The Road Traffic Amendment Bill, 2019, which will lengthen jail time and toughen fines for traffic offenses for people who kill while driving dangerously or recklessly, was unanimously passed in the Senate yesterday.
Attorney General Carl Bethel said the government is “seeking to send a strong signal” to the public, as he opened debate on the bill.
“It is important to emphasize to the general public the need, when handling a dangerous instrument like a motor vehicle, to be fully aware and conscious of every moment and every decision that you make when behind the wheel,” he said.
Opposition Senator Fred Mitchell expressed his support of the bill, noting that he hopes the bill will bring justice to families of those killed by reckless drivers.
“What we saw in the application of fines was a lack of appreciation for the seriousness of road traffic accidents,” he said.
“It was as if there was one standard [for] hitting somebody over the head and killing them and another standard for using a car, when a car is a deadly instrument.”
The Road Traffic Amendment Bill, 2019, seeks to increase penalties for people convicted of killing in the course of dangerous or reckless driving that could result in prison sentences of up to 15 years for offenders.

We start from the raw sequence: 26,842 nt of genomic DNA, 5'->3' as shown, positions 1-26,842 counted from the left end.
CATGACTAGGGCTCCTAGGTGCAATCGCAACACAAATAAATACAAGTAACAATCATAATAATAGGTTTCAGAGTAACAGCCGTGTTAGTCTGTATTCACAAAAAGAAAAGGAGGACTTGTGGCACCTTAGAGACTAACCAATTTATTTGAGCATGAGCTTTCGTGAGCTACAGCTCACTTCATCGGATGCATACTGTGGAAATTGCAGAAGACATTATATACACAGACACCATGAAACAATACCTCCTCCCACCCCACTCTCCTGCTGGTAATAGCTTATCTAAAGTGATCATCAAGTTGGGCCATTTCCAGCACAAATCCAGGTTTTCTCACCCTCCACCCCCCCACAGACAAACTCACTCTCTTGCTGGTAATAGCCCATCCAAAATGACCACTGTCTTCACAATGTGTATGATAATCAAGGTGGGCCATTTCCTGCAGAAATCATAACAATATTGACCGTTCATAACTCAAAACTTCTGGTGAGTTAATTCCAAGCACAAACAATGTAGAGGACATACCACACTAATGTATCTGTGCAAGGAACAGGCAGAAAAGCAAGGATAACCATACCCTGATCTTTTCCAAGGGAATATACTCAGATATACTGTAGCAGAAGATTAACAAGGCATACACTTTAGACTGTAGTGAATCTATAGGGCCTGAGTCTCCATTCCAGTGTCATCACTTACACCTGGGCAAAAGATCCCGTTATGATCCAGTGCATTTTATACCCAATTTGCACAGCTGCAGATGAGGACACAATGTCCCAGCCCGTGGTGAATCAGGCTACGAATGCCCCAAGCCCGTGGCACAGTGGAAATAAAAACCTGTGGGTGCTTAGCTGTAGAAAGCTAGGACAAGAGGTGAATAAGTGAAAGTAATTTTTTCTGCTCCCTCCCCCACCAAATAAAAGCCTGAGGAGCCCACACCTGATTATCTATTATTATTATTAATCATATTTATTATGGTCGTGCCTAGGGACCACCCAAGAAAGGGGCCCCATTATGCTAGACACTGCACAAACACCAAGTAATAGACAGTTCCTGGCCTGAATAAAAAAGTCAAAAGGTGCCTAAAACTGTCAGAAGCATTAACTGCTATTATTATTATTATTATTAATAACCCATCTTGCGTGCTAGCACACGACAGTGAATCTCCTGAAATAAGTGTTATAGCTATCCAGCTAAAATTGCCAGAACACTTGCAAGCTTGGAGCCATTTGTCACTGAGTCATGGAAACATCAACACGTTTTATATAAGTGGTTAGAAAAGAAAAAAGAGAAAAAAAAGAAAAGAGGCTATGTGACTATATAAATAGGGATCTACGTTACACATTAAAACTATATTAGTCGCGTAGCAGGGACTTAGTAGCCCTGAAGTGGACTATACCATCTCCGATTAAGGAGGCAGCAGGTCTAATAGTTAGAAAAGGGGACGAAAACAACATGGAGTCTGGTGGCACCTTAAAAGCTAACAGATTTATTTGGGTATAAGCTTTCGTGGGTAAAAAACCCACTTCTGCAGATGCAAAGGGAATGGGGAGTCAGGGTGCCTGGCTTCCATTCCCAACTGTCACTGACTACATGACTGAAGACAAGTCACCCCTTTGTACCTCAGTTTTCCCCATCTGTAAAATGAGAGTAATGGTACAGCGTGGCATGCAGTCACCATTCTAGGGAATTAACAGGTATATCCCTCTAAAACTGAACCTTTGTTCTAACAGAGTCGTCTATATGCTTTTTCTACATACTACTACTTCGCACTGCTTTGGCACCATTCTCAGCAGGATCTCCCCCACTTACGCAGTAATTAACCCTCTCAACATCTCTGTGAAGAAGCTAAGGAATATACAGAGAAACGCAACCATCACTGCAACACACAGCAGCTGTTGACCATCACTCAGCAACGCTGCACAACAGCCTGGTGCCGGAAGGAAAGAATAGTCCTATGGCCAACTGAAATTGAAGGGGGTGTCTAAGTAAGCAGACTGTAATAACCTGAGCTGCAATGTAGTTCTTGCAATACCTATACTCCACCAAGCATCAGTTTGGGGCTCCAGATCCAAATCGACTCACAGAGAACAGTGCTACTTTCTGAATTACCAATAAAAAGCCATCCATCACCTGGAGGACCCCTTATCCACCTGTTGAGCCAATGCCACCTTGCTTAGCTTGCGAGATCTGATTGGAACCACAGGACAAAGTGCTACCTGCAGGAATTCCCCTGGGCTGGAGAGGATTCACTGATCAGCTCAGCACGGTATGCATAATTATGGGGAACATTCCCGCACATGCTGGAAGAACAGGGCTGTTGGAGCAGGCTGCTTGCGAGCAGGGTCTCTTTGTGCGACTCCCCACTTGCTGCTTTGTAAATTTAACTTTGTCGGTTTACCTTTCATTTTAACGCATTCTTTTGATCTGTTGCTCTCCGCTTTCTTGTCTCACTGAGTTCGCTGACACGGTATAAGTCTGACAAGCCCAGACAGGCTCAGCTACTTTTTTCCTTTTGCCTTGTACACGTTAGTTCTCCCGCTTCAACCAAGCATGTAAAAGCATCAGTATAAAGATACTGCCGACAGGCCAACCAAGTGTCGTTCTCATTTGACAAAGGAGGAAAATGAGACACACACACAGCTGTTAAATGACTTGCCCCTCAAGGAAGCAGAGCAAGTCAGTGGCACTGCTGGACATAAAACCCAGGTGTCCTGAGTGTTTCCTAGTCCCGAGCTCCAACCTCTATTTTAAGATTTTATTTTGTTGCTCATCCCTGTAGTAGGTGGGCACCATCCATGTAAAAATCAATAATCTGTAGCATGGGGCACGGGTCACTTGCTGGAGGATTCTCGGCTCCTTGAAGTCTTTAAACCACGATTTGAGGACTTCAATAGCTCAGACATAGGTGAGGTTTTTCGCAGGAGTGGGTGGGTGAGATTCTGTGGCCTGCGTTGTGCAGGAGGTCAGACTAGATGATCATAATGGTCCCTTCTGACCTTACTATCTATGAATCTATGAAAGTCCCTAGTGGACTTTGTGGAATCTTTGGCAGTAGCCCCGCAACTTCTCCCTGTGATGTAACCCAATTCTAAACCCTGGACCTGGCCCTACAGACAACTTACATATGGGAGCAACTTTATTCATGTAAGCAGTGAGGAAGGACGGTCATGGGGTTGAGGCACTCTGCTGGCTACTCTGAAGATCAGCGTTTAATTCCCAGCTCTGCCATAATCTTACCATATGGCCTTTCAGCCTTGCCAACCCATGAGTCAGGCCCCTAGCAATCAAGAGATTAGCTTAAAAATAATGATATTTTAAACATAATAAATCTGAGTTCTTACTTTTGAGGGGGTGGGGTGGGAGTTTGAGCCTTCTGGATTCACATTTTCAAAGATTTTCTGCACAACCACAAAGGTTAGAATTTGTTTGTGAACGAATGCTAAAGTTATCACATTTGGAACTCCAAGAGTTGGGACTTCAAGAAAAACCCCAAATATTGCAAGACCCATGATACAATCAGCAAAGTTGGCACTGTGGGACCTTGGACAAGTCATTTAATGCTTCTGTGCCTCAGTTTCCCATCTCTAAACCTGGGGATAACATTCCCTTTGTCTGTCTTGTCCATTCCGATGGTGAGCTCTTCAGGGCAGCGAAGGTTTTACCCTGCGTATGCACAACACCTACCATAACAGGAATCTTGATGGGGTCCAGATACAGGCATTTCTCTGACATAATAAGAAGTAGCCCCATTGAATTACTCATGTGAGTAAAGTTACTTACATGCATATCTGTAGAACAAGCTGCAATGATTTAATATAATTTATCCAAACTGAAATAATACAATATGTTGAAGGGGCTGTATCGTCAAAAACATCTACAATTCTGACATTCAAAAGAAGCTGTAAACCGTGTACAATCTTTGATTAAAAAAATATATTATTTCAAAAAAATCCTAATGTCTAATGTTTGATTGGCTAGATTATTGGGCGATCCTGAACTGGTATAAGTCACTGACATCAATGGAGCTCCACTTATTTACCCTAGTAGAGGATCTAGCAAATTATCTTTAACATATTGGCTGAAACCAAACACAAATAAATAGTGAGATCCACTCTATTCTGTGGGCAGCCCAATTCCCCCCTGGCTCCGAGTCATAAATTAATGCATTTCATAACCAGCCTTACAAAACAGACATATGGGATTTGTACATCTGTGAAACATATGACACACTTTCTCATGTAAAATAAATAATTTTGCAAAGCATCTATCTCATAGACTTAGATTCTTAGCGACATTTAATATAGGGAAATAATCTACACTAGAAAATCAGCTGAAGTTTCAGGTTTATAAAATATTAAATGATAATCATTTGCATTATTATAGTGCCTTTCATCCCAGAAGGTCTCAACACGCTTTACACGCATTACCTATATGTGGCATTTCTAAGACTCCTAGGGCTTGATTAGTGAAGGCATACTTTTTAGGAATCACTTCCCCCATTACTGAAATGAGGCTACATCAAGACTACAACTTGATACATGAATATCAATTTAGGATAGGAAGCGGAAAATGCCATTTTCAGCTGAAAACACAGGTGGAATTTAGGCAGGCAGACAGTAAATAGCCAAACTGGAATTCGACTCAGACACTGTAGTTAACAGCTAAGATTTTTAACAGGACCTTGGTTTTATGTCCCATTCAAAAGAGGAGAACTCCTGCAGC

It changes the name of the offense to vehicular manslaughter and allots new maximum prison times for various scenarios.
The bill also maintains that a person convicted of vehicular manslaughter by dangerous driving would be liable to a prison sentence of up to 10 years.
Currently, the penalty for manslaughter by dangerous driving is a fine of not less than $5,000 and not more than $10,000, or imprisonment for a term of four years; or both.
The bill states that a person convicted of vehicular manslaughter by careless driving while under the influence of drugs or alcohol, could face a prison sentence of up to 10 years.
The bill also provides that a person who is convicted of vehicular manslaughter by careless driving while driving without a valid license, or driving an uninsured vehicle, or allowing a passenger to ride in the vehicle without wearing a seat belt, could face up to five years in prison.